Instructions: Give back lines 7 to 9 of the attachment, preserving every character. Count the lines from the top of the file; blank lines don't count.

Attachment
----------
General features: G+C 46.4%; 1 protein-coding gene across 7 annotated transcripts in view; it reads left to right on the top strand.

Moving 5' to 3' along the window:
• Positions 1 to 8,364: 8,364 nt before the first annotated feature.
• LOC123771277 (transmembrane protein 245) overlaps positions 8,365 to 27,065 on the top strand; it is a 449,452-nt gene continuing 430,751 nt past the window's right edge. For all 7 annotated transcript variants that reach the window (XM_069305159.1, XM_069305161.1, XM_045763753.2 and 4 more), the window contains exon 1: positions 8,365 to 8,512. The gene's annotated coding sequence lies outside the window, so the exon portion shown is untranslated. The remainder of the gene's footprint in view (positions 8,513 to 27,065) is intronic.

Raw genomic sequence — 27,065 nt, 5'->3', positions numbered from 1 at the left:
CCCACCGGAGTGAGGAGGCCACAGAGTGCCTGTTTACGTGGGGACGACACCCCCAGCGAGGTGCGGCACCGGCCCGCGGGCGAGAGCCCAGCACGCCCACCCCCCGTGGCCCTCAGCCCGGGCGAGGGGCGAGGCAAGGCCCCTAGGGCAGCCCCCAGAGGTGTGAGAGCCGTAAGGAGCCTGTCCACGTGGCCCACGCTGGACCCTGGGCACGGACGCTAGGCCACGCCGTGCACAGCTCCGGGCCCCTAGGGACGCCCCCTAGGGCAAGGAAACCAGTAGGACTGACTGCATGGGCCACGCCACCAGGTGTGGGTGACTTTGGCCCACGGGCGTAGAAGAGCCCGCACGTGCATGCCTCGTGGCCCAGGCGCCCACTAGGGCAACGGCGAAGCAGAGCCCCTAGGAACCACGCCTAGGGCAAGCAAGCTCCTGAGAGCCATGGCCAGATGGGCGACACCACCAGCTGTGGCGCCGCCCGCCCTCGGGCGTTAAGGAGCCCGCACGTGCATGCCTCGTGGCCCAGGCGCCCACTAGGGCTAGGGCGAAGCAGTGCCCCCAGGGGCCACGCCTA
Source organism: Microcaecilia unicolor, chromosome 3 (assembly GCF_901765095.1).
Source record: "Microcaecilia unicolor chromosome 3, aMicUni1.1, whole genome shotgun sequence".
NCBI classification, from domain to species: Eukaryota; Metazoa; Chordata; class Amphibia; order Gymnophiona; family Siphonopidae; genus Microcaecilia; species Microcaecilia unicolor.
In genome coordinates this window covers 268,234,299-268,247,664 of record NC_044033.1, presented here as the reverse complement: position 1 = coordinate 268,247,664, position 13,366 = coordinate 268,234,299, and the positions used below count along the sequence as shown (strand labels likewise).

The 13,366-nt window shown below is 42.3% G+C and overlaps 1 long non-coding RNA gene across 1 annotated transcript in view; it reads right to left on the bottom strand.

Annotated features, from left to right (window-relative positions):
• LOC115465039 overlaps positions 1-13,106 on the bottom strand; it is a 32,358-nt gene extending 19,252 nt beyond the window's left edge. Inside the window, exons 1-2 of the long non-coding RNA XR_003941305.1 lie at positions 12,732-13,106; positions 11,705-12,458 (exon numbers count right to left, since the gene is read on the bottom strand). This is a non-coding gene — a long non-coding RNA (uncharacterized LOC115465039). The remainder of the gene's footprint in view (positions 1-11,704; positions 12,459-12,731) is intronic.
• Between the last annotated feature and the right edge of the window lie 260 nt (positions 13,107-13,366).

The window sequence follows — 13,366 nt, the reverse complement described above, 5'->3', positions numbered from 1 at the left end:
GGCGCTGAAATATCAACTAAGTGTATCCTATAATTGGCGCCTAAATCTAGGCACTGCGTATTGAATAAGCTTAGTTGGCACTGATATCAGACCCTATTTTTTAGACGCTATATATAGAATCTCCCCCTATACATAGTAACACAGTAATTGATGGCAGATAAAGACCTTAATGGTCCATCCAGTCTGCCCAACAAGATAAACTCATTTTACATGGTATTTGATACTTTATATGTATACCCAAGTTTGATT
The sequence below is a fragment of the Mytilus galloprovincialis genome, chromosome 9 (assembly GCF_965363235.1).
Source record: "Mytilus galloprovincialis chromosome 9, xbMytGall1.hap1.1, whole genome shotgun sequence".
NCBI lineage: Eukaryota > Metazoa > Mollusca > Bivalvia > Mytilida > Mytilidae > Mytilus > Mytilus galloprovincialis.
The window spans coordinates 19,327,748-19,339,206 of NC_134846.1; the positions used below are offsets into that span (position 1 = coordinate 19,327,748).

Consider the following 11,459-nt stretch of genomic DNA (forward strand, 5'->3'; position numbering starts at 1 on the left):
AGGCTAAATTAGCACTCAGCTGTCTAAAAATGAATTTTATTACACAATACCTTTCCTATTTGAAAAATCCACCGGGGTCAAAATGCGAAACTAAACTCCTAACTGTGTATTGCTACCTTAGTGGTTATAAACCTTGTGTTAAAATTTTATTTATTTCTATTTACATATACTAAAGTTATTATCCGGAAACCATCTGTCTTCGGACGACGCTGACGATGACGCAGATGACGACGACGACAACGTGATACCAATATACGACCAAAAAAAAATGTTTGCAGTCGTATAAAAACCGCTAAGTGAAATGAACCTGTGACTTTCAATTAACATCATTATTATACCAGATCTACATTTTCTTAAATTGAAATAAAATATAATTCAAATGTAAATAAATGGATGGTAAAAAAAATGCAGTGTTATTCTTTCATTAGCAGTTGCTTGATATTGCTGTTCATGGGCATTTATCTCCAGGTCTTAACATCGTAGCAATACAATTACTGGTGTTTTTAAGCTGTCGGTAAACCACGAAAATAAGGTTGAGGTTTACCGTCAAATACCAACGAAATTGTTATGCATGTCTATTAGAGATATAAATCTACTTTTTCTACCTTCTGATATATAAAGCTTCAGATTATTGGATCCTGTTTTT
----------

Source organism: Microcaecilia unicolor, chromosome 3 (assembly GCF_901765095.1).
Source record: "Microcaecilia unicolor chromosome 3, aMicUni1.1, whole genome shotgun sequence".
NCBI classification, from domain to species: Eukaryota; Metazoa; Chordata; class Amphibia; order Gymnophiona; family Siphonopidae; genus Microcaecilia; species Microcaecilia unicolor.